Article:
Student election at university in the occupied West Bank seen as indicator of Palestinian political mood.
A student group ideologically aligned with Hamas has won the most seats for the third year in a row in an election held at Birzeit University in the occupied West Bank.
Al-Wafaa Islamic Bloc won 25 of the 51 seats in Wednesday’s student council election, with the Fatah-aligned Martyr Yasser Arafat party winning 22.
The last general election held among Palestinians was the parliamentary vote in 2006, in which Hamas won a majority.
Fatah’s refusal to recognise the result ended in divided rule among Palestinians in the occupied territories, with Hamas administering the Gaza Strip and Fatah ruling the West Bank in conjunction with Israeli forces.
The West Bank university’s yearly election is therefore "perceived as a bellwether of Palestinian politics and an indicator of the overall political mood among Palestinians" in the West Bank, according to Alaa Tartir, Programme Director of Al-Shabaka: The Palestinian Policy Network.
"The student body affiliated with Hamas won the elections for the third year running which debunks the myth that Hamas is losing its popularity and support of the Palestinians in the West Bank," Tartir told Al Jazeera.
"In fact, it is Fatah that remains shackled by its crisis and negatively affected by the failures and lack of legitimacy of their political leadership in the West Bank."
While campaigning largely revolves around university and student affairs, the election does take on a political tone, indicative of the fact that up to 50 percent of students vote according to political issues, according to the estimate given by Marwan Taha, 19, a Birzeit law student and a volunteer who helped organise the election this year.
"Many do vote for student affairs, and the campaigning is specific to university and administrative issues," Taha said.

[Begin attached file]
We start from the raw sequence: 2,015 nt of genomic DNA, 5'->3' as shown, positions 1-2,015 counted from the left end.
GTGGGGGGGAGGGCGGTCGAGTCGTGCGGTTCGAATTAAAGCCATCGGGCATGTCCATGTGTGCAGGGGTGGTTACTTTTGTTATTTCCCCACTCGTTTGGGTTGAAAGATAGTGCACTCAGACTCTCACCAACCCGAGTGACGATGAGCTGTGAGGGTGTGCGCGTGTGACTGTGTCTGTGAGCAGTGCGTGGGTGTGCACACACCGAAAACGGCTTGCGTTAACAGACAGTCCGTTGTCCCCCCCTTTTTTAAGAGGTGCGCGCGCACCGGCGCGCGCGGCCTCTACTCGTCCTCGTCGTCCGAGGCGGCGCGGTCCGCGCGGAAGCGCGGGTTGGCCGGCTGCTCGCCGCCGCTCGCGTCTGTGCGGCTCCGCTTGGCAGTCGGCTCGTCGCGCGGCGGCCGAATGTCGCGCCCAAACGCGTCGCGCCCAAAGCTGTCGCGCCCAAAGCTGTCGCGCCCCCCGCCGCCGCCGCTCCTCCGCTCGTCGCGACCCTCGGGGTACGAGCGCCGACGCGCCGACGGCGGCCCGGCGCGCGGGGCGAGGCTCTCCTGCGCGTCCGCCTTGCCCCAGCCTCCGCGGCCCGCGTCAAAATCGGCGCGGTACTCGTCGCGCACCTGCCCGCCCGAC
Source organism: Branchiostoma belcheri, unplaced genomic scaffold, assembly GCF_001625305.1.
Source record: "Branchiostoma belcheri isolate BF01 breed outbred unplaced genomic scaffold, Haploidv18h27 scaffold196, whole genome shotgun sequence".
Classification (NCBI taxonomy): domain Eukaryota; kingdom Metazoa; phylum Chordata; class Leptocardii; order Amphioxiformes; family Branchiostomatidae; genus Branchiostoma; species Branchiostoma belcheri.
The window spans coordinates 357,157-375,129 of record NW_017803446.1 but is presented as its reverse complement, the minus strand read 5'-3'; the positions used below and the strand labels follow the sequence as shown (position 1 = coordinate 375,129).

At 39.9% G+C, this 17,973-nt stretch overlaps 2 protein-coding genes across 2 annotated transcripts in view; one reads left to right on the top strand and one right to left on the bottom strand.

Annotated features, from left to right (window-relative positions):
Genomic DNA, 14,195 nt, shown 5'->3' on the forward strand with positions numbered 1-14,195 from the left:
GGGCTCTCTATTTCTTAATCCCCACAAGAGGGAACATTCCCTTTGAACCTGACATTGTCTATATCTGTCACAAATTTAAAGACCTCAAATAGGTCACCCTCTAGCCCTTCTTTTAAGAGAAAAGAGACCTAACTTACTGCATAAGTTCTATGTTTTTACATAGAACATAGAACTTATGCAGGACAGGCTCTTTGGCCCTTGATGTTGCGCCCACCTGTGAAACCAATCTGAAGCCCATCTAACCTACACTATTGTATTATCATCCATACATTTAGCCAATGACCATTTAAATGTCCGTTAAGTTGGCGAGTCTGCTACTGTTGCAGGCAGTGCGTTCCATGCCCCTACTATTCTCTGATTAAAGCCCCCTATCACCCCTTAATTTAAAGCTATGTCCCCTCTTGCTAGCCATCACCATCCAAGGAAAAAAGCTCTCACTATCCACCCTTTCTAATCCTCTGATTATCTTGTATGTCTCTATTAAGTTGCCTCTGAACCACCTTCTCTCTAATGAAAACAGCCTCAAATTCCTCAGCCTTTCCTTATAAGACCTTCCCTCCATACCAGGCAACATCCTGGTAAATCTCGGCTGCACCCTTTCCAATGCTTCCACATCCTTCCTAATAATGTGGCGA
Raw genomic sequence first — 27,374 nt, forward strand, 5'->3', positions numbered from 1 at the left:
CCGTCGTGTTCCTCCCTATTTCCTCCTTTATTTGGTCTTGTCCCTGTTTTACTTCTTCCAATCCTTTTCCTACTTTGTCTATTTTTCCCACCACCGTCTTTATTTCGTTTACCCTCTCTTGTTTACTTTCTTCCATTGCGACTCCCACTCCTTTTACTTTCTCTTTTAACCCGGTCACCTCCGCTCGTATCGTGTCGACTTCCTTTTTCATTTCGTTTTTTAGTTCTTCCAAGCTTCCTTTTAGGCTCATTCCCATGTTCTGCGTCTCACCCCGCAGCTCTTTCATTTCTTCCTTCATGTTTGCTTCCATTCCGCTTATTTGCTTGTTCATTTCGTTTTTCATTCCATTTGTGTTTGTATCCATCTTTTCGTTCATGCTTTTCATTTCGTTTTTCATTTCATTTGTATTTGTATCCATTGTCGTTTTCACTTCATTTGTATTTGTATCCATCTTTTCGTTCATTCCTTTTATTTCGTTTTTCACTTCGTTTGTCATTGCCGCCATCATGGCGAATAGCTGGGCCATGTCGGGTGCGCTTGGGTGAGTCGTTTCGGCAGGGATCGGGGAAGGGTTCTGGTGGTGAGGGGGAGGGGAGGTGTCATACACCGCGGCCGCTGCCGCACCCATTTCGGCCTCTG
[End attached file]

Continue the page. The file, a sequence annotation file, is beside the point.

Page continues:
But the politics of the occupation tend to go hand-in-hand with student affairs.
Previous years have involved students being detained by the Palestinian Authority (PA), which has long been known to pay university students to serve as informants.
Birzeit students have also frequently been targeted by Israeli forces, and several academics and human rights organisations have called attention to the manner in which Palestinian education is threatened by the occupation.
Political system ’in crisis’
But according to Tartir, "the election is not only an indicator of the Palestinian political mood but also a reflection of the crisis of the Palestinian political system".
Palestinians vote in municipal elections on Saturday, but only in the occupied West Bank and not the Gaza Strip, illustrating the persistent inability of Fatah and Hamas to overcome deep divisions.
Efforts last year to hold joint local elections failed as the two parties failed to bridge their differences.
Saturday’s vote for some 300 municipal councils in the West Bank, occupied by Israel for 50 years, has been seen as yet another sign that reconciliation may be a long way off.
"The student election has re-produced the same political problems instead of tackling them. For example, the university’s political scene is still dominated by Fatah and Hamas despite all the damages over the last 10 years due to the intra-Palestinian divide," Tartir added.
The election on Saturday will involve 1.1 million voters. There will be 536 candidate lists with 4,400 candidates, the head of the electoral commission, Hisham Keheil, said.
"Everything indicates that the vote should go well," Keheil said while expressing hope that voters will show up at the polls.
Turnout is a major question, however. A poll published by the Palestinian Centre for Policy and Survey Research suggested only 42 percent of Palestinians wanted to vote.
Some 22 percent said they do not believe the election will help reconciliation between Fatah and Hamas.
"The student community, and the whole Palestinian community, remains unable to challenge and reverse that Fatah-Hamas dichotomy. This means that they are failing to hold both parties accountable and failing to create a much-needed progressive front to challenge that dichotomy," Tartir told Al Jazeera.